Posted by: westcoastice | January 8, 2014

January 8, 2014 Ice Climbing Report (Thanks Matt)

Highway 99 South – Lions Bay

Tim Emmett and I (Matt Maddaloni) attempted a winter ascent of Harvey’s Pup on Monday January 6th. (My 3rd attempt)

The lack of snow this year made hiking all the way to the base talus slope possible. We didn’t encounter snow until 100 feet below the base. We hoped the conditions this year would have created a lot of ice, due to freeze thaw cycles. As such, there was a lot of ice on the route… but a substantial lack of snow completely changed the nature of the route.

In past years. we have quickly kicked steps up the 600 foot ramp to the couloir between Harvey and it’s Pup tower and then kicked steps up the 250 foot couloir itself. This year, instead of snow it was technical WI3 ice that we had to solo,. We also needed to rappel down the same ice later, on the ramp and overhanging chockstones in the couloir.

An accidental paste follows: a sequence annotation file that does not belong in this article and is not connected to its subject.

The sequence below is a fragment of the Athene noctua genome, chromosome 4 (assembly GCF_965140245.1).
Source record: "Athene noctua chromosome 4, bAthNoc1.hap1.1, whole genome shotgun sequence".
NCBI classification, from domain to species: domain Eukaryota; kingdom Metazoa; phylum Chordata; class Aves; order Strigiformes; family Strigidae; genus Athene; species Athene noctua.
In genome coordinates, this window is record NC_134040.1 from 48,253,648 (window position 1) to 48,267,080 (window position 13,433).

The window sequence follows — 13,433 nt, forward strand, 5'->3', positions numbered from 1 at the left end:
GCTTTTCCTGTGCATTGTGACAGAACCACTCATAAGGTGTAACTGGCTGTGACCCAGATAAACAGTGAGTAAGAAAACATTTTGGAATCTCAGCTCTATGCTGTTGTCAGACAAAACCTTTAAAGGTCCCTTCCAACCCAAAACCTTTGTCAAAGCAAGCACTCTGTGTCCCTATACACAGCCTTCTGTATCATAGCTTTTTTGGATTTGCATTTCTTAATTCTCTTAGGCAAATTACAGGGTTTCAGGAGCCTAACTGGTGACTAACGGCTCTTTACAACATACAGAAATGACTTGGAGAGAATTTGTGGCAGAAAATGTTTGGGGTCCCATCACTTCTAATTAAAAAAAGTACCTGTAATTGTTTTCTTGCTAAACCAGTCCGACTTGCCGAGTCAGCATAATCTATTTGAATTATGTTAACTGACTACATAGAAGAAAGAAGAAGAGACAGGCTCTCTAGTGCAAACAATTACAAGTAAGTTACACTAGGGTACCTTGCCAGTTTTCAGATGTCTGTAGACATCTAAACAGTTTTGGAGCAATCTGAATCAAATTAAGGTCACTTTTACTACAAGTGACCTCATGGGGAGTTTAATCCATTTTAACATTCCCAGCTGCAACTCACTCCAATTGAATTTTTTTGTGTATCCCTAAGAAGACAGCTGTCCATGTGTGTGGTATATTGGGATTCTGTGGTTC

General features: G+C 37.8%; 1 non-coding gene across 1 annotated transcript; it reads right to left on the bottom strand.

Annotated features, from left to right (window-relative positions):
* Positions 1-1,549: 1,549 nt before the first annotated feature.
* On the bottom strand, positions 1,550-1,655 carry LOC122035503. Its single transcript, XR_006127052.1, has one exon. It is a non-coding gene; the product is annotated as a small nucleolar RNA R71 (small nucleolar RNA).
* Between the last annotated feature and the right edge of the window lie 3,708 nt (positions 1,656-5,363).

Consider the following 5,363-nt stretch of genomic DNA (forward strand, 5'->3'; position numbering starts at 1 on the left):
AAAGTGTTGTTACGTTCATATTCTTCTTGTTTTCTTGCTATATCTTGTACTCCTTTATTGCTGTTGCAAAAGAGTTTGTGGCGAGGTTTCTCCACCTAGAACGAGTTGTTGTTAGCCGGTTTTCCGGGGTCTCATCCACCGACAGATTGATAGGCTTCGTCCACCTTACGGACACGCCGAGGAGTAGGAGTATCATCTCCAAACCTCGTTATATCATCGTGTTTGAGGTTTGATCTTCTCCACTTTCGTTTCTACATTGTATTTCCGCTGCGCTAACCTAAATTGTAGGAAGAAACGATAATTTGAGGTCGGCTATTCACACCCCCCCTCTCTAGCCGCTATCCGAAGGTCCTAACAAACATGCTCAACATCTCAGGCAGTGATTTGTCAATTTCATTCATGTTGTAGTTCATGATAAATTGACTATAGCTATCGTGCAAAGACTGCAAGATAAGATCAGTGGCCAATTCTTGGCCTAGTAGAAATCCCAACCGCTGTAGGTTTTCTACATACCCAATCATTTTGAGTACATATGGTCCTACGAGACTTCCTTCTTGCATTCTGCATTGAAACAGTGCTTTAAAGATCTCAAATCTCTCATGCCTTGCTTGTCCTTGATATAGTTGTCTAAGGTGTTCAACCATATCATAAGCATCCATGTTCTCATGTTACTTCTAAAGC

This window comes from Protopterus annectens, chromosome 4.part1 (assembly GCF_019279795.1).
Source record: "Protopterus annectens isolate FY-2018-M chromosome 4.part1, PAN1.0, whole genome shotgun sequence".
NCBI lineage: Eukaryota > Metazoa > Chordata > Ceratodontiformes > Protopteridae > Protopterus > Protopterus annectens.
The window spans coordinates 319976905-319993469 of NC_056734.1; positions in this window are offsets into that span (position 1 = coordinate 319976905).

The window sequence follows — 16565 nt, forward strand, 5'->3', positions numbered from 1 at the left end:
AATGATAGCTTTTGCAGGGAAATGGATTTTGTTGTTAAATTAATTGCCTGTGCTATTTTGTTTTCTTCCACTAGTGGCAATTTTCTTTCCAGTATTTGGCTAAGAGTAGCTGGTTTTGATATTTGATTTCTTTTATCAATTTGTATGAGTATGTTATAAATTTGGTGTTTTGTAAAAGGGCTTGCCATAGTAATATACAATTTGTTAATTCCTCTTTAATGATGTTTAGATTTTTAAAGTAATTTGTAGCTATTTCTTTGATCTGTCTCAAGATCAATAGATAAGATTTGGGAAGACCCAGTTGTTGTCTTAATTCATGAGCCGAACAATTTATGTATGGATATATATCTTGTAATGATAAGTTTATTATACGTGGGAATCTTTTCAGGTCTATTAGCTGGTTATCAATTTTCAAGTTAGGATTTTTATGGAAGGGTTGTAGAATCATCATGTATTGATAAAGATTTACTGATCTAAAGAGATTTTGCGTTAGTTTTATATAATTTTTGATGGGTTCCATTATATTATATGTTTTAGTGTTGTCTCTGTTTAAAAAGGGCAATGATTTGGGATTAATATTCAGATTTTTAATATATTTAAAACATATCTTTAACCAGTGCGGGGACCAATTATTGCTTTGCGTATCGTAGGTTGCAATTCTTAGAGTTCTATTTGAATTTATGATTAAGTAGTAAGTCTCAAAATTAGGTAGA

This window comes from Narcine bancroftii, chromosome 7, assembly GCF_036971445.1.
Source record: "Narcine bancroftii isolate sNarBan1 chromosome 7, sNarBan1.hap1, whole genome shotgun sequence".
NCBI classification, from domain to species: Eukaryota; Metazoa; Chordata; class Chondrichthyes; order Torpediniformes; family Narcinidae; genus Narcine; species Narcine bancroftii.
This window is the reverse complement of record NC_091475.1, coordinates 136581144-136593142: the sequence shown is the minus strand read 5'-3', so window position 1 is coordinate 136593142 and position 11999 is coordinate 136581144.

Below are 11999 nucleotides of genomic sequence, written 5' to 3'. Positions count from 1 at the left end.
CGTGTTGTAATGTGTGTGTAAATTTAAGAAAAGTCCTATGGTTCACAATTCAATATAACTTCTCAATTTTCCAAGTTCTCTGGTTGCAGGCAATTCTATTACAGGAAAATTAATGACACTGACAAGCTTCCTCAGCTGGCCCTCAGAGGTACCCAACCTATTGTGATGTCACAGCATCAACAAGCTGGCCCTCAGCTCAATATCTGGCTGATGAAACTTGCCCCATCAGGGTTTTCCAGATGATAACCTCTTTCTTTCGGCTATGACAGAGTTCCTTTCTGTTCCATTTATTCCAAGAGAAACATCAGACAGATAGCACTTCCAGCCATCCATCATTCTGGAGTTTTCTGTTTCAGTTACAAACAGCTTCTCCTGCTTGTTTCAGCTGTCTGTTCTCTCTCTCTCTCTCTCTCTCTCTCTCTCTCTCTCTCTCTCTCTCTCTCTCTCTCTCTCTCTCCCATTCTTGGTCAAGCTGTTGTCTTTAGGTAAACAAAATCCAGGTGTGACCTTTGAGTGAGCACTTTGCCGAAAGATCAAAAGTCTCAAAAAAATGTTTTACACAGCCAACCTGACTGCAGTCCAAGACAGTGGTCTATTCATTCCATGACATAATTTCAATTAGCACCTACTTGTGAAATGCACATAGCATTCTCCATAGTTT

The couloir was mostly devoid of snow (which is 50 feet deep on most years!). As a result, we climbed two full pitches of overhanging chockstones before reaching the real first pitch. Then instead of a relatively easy 30 foot high and 10 foot roof chockstone pitch, it was a 100 foot high, 50 foot roof that became one of my hardest mixed pitches I have ever led. It required dry tooling an overhanging wall on micro cracks with marginal bird beaks to start. This eventually gave way to bomber cam placements and a fun free hanging swing onto a chockstone halfway up the pitch. From here, I had to stem out the roof with crampons on verglass while camming tools under the chockstone filled roof. Wild lead!

Once above the chockstones and into the couloir proper ,we were able to move more quickly. We traversed the first snow slope to the base of the first overhanging pitch and the crux of the route. The snow on the slope was about 6 inches deep over slabs, but it was bonded incredibly well and made the front pointing easy.

Last year with Luke Nuefield, I managed to climb the next three pitches on the headwall before deciding to rap off (to take advantage of the awesome skiing conditions below in the last light of the day). This year there was only verglass on the overhanging rock with no thick bulges of ice to take screws and definitely no curtains off the small ledges. Looks as though the pitches need way more snow above to generate more ice on these steep pitches.

We reversed the traverse and rappelled down. Super fun day and I will be back!


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